Post in 1960
Peter Post in the Tour the France of 1979 at the height of his success as directeur sportif

In 1964 Post had his finest moment in road racing when he became the first Dutchman to win Paris–Roubaix. The race was run at top speed from the start and favourites Rik van Looy, Raymond Poulidor and Rudi Altig were caught out by the fast pace and missed the decisive break at Arras. Post’s team mate, Willy Bocklant, was in the break and sacrificed his chances by keeping the pace high for his leader. Five riders entered the velodrome at Roubaix with Post winning the sprint by beating the world champion Benoni Beheyt in the finishing straight. The high pace ensured that Post was also awarded the Ruban Jaune for the highest speed in a classic, the 265 km run at 45.131 km/h. This 1964 record still stands as the fastest Paris–Roubaix although the route has been altered since then.[4][5]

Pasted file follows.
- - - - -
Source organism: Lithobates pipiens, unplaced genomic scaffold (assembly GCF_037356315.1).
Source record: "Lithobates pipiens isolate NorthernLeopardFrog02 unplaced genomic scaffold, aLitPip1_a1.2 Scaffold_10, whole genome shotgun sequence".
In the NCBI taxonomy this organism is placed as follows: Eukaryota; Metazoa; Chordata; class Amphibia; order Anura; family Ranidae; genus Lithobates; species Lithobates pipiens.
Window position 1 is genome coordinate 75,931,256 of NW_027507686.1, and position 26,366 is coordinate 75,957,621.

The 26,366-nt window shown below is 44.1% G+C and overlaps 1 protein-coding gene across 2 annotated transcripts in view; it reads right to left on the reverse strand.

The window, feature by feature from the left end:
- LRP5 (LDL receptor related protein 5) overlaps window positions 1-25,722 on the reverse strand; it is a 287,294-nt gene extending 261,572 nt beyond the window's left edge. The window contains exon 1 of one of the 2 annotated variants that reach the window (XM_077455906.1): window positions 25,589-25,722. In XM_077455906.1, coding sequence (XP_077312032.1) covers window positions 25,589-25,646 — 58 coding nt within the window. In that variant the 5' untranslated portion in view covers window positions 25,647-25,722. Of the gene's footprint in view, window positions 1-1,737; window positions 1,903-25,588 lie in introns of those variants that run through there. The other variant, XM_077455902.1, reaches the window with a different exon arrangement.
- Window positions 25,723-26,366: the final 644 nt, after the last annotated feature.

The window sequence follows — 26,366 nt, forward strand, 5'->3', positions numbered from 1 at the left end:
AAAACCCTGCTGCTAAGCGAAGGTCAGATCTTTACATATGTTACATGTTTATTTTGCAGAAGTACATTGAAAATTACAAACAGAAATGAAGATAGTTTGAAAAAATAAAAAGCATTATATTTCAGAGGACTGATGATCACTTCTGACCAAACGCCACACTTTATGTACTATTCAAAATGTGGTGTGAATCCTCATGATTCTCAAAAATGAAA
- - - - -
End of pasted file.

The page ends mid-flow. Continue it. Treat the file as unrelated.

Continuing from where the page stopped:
Post was delighted with his victory, but always the businessman, his delight was increased when he realised his appearance money at the winter six-day races would be increased. In 1965 Post made his only appearance in the Tour de France but he abandoned before Paris. (He subsequently acknowledged that he had doped at the Tour de France.[6]) His only other noteworthy result on the road came in 1967 when he finished runner-up to Eddy Merckx in La Flèche Wallonne although he had wins in smaller races. Post was voted Dutch Sportsman of the year in 1964 and Dutch cyclist of the year in 1963 and 1970.[7]

Track career